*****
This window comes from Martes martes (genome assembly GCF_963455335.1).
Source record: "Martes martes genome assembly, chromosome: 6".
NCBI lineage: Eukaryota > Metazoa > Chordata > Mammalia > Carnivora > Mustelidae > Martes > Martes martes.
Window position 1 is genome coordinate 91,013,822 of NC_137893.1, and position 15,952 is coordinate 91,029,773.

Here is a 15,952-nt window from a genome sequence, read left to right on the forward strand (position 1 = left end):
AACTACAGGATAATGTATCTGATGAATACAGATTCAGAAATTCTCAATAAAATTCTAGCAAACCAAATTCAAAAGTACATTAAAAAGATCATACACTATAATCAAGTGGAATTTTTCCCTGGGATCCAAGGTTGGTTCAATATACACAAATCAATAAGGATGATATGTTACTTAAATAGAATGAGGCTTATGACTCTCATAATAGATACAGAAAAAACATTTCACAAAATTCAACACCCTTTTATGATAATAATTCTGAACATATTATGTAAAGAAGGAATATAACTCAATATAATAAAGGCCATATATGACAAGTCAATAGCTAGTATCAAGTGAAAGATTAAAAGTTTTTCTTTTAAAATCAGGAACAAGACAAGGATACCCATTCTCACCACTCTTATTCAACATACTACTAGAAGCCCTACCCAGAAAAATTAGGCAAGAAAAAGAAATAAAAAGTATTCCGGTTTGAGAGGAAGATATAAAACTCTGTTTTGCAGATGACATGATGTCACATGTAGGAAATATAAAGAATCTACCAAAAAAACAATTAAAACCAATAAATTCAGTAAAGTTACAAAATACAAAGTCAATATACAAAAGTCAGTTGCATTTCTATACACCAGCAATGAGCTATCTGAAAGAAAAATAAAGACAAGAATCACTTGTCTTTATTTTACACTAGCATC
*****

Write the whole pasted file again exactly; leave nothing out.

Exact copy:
This window comes from Martes martes (genome assembly GCF_963455335.1).
Source record: "Martes martes genome assembly, chromosome: 6".
NCBI lineage: Eukaryota > Metazoa > Chordata > Mammalia > Carnivora > Mustelidae > Martes > Martes martes.
Window position 1 is genome coordinate 91,013,822 of NC_137893.1, and position 15,952 is coordinate 91,029,773.

Here is a 15,952-nt window from a genome sequence, read left to right on the forward strand (position 1 = left end):
AACTACAGGATAATGTATCTGATGAATACAGATTCAGAAATTCTCAATAAAATTCTAGCAAACCAAATTCAAAAGTACATTAAAAAGATCATACACTATAATCAAGTGGAATTTTTCCCTGGGATCCAAGGTTGGTTCAATATACACAAATCAATAAGGATGATATGTTACTTAAATAGAATGAGGCTTATGACTCTCATAATAGATACAGAAAAAACATTTCACAAAATTCAACACCCTTTTATGATAATAATTCTGAACATATTATGTAAAGAAGGAATATAACTCAATATAATAAAGGCCATATATGACAAGTCAATAGCTAGTATCAAGTGAAAGATTAAAAGTTTTTCTTTTAAAATCAGGAACAAGACAAGGATACCCATTCTCACCACTCTTATTCAACATACTACTAGAAGCCCTACCCAGAAAAATTAGGCAAGAAAAAGAAATAAAAAGTATTCCGGTTTGAGAGGAAGATATAAAACTCTGTTTTGCAGATGACATGATGTCACATGTAGGAAATATAAAGAATCTACCAAAAAAACAATTAAAACCAATAAATTCAGTAAAGTTACAAAATACAAAGTCAATATACAAAAGTCAGTTGCATTTCTATACACCAGCAATGAGCTATCTGAAAGAAAAATAAAGACAAGAATCACTTGTCTTTATTTTACACTAGCATC